ACGT Fellow Sidi Chen, PhD uncovers gene to enhance CAR T cells

Apr 12, 2022
Devin Golden

ACGT Fellow Sidi Chen, PhD uncovers gene to enhance CAR T cells

Sidi Chen, PhD

T cells often can’t fight cancer alone, which is why researchers turn them into CAR T cells as a more powerful ally for the immune system. What if there was a way to “supercharge” CAR T cells even more?

This approach is being turned into a potential therapy by Sidi Chen, PhD, an Alliance for Cancer Gene Therapy Research Fellow funded by Swim Across America.

Dr. Chen is an associate professor of genetics at Yale University School of Medicine. He and his laboratory published findings in the journal Cell Metabolism highlighting an approach to selectively target specific T-cell genes for a more potent CAR-T treatment.

Dr. Chen’s hope is to target genes linked to stronger and longer attacks on cancer. If he and his laboratory team of researchers can find one or two All-Star cancer-fighting genes, then doctors can improve CAR T-cell therapy by selecting T cells with high expression of this gene or adding the gene to the T cells.

Defining the role of CAR T cells

T cells serve as the soldiers of the immune system. They look for intruding viruses and infections. T cells are supposed to ward off cancer, but they often struggle to recognize cancer cells as dangerous. T cells face this challenge because cancer cells were once healthy and still possess many of the characteristics of healthy, harmless tissue. Cancer also manipulates the surrounding microenvironment to hide from the immune system and make immune cell infiltration difficult.

CAR T-cell therapy, a type of cancer cell and gene therapy, is recognized as a powerful novel approach to defeating cancer by helping the immune system. Doctors remove the T cells from the patient, adding a chimeric antigen receptor (CAR) with an antigen target unique to the cancer cells, and adding the upgraded T cells back into the body.

Six CAR T-cell therapies are approved for various blood cancers, including types of leukemia and lymphoma. The FDA has yet to approve a CAR T-cell therapy for solid tumors, although there are many new therapies being tested in clinical trials.

One significant roadblock is developing a therapy strong enough to endure a long fight against solid tumor cancer cells. Many CAR T cells experience a phenomenon called “T-cell exhaustion” where they tire out and become less effective the longer they’re in battle with cancer cells.

Gene targeting for CAR T-cell engineering

Dr. Chen and his research partners used a CRISPR activation screen, which tests the gain and loss of gene function. This technology helps identify genes that are more energetic than others against a specific cancer.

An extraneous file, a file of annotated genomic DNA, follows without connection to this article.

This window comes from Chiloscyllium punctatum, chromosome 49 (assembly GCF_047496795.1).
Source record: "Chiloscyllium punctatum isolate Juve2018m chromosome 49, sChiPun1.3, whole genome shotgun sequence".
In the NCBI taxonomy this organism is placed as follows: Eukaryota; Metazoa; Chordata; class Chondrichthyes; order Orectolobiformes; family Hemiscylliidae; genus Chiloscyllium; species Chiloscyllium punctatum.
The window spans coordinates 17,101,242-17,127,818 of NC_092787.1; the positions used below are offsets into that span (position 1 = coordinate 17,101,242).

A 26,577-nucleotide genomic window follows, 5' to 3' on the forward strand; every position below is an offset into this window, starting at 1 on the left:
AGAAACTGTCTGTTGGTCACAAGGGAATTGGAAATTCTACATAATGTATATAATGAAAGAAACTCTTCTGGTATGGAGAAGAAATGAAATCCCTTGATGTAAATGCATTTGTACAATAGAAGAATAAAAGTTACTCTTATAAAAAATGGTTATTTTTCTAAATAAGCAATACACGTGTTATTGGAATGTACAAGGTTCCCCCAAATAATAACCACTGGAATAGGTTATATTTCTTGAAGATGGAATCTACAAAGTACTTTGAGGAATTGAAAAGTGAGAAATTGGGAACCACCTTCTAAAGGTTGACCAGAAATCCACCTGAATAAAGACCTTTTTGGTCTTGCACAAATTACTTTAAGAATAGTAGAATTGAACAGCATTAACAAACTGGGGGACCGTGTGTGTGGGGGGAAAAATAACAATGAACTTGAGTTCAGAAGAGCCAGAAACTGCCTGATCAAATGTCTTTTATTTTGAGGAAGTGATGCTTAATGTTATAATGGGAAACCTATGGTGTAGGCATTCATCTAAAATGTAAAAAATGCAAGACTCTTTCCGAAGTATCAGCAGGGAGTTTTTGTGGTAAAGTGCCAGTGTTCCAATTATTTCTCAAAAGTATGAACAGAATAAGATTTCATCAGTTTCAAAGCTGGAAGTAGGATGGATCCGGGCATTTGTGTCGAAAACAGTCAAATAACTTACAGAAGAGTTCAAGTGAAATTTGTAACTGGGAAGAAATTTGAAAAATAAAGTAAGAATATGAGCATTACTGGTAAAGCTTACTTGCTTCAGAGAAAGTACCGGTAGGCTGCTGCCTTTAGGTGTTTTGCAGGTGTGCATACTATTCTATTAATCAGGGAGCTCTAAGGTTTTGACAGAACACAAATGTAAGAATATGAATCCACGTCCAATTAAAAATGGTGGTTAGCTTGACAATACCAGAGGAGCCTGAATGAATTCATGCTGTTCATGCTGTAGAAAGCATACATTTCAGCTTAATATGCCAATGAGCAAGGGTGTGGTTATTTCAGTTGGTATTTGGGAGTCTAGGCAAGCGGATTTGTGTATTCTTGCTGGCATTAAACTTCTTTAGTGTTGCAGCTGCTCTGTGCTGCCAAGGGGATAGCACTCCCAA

Dr. Chen reported PRODH2, a gene involved in CD8+ T-cell metabolism, as a valuable target for enhancing CAR T cells via gene therapy. CD8+ T cells are main type of T cell used for CAR-T treatment.

“We developed a new kind of genome-wide gain of function screen to find a molecular enzyme that acts like a foot on a gas pedal to increase metabolic activity in T cells.”  — Sidi Chen, PhD, Alliance for Cancer Gene Therapy Research Fellow

Dr. Chen’s laboratory tested increasing PRODH2 expression and using T cells with high levels of this gene to create CAR T cells. When piloted on mouse models with three different cancers – including the solid-tumor breast cancer – the results were positive.

Dr. Chen’s cell and gene therapy research

Dr. Chen is one of the brightest minds in cancer therapy and research. He received grant funding in 2020 from Alliance for Cancer Gene Therapy to investigate a new genetics-based approach to immunotherapy.

Dr. Chen’s proposal was MAEGI, an acronym for Multiplexed Activation of Endogenous Genes as an Immunotherapy. The concept is to activate specific genes in each person to fight cancer.

“It’s like having an entire search party instead of just one guy with a flashlight,” Dr. Chen says of MAEGI.

Dr. Chen is applying the MAEGI approach to pancreatic cancer, one of the funding targets of Alliance for Cancer Gene Therapy. The Alliance’s support of Dr. Chen’s work and his research to improve the metabolic function of CAR T cells will lead to breakthroughs in the hardest-to-treat solid tumors.

“By understanding the biology of cancer at the cellular and molecular levels, cancer researchers have learned a lot about how cancer thrives, which has revealed opportunities for how it can be stopped.”  — Dr. Chen

The Alliance will continue funding unprecedented, inventive research programs like Dr. Chen’s proposal. Putting these theories into practice is how our alliance of donors, patients, researchers, doctors and survivors will uncover cures for many difficult-to-treat cancers.

Your donation to Alliance for Cancer Gene Therapy is the lifeblood that allows us to continue supporting brilliant researchers. Please donate today to make a difference in the fight against cancer.

Page sources

  1. Yale scientists ‘supercharge’ cancer-fighting T cells. Yale News. Retrieved from: https://news.yale.edu/2022/03/10/yale-scientists-supercharge-cancer-fighting-t-cells. Accessed: 03/11/2022.
  2. A genome-scale gain-of-function CRISPR screen in CD8 T cells identifies proline metabolism as a means to enhance CAR-T therapy. Cell Metabolism. Retrieved from: https://www.cell.com/cell-metabolism/pdf/S1550-4131(22)00053-5.pdf. Accessed: 03/11/2022.